A great book, well-worth sharing, that I recently read is Peak: Secrets from the New Science of Expertise by Anders Ericcson and Robert Pool.
What does it take to become an expert?
This is an intriguing subject which consciously or subconsciously plays a part in our professional and personal lives, as we constantly strive to better ourselves.
The book busts the myth that some of us are born with vastly superior talent far out of the reach of others. Using the example of the famous ‘child prodigy’, Mozart, Anders deconstructs the ideology of unattainable intrinsic talent. Yes, Mozart was gifted. At age 4 when most kids were playing with the 18th century wooden version of Lego in Salzburg, this son of a musician was surrounded by musical instruments and learning to shred on sonatas under the watchful eye of his father.
This runs in parallel to the ‘10000 hours of practice‘ theory, popularized by Malcolm Gladwell. But that’s where the similarity ends. The book goes on to describe the futility of ‘naive practice’ or generic practice – as most kids forced to attend piano lessons every week would also attest to.
‘Purposeful practice’ is defined by quantified goals with small steps that lead you to an improved ability to attain your goal. This resonated with me as I personally have fond memories of my teenage years wood-shedding on a musical instrument for seemingly infinite hours. This led me to attain a high proficiency in spite of not having any innate musical gene. Purposeful practice means focused practice with regular feedback from a mentor. It also involves pushing the boundaries gradually to advance to the next level.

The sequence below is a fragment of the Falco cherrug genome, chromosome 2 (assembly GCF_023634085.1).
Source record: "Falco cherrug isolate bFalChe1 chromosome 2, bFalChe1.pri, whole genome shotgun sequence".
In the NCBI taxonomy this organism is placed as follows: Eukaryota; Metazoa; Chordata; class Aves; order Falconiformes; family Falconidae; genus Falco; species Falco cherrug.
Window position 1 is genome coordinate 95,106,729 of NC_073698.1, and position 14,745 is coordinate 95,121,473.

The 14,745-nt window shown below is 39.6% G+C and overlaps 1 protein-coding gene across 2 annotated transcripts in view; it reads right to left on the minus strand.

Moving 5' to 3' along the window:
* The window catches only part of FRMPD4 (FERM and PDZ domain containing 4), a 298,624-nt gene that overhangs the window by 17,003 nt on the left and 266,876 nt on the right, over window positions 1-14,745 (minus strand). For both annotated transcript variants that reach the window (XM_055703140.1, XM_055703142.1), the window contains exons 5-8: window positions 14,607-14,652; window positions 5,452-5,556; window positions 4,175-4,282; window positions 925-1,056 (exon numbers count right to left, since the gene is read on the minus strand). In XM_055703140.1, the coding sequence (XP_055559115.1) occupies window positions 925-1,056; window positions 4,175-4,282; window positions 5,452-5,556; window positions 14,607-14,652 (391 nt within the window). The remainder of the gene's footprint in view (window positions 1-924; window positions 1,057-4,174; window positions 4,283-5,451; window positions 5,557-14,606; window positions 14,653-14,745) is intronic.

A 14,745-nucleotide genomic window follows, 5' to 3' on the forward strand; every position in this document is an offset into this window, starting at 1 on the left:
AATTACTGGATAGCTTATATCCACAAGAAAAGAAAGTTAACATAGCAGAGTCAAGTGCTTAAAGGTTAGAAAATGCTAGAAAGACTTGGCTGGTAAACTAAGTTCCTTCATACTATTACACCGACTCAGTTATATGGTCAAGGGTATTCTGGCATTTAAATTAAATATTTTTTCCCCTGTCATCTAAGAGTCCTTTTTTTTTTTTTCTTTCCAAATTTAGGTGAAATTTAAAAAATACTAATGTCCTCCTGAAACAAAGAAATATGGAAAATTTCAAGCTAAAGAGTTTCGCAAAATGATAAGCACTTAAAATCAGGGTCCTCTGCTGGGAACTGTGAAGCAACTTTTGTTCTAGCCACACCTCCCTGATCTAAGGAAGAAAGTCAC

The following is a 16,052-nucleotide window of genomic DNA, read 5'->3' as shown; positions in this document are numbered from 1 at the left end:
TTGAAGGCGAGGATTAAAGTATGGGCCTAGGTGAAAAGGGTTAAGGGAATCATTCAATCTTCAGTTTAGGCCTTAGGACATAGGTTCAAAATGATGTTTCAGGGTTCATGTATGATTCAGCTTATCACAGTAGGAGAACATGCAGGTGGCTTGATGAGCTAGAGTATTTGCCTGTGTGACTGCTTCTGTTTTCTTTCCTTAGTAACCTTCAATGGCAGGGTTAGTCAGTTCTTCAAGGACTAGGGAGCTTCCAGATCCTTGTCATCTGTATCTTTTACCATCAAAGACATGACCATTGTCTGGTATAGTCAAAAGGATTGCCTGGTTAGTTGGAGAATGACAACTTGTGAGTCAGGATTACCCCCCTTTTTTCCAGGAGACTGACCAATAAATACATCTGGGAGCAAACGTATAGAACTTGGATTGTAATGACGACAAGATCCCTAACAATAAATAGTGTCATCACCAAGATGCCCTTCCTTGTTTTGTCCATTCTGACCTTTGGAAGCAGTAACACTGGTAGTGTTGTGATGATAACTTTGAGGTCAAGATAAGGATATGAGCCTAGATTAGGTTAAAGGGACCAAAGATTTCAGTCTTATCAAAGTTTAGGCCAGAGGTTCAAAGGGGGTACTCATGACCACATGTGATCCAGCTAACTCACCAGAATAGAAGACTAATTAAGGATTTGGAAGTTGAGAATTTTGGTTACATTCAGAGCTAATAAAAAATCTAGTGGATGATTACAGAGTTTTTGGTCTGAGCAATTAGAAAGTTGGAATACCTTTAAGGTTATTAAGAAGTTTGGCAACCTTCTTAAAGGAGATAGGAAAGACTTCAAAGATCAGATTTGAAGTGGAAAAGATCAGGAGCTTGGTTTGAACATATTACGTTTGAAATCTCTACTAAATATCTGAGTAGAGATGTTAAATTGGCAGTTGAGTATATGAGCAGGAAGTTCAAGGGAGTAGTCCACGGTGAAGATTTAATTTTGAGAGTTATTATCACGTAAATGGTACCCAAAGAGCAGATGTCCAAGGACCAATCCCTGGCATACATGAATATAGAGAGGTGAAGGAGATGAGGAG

However, mastery comes with a higher level of practice, which Anders terms as ‘Deliberate Practice’. In addition to Purposeful practice, it is based on proven techniques developed by experts in the past. It entails intense, methodical, and sustained efforts to fulfill your aim. For example, memorization has well known documented techniques that have relentlessly pushed human ability to retain information as evidenced by memory contests. Similarly, violin training techniques developed over centuries, and studying virtuosos like Paganini offer the true path to mastery. The seeker must identify the absolute best in the field and carefully study the method to attain mastery.
Even with all the great points the author makes, it is still obvious that some endeavors like gymnastics or specific sports that require certain physical attributes may not be attainable regardless of practice. The book does not sufficiently counter this. Yet, regardless of what any book or expert says, there is really no all-encompassing established way for mastery. Just because I have driven for many years, pretty sure I won’t be a NASCAR-ruling “Ricky Bobby” anytime soon. This is because there is no deliberate practice on nailing the finer aspects here. Similarly, just because I try to belt out the aria “Nessun dorma”in the shower, does not mean I will emulate Pavarotti anytime soon. That’s the point.
“This is a fundamental truth about any sort of practice: If you never push yourself beyond your comfort zone, you will never improve.” – Anders Ericsson
If you want to do better than what you are doing right now, this book may benefit you. As a parent, the book was also a great reminder on the importance of focused methodical training as opposed to a one-size-fits-all curriculum that is sometimes inculcated in our children. Highly recommended.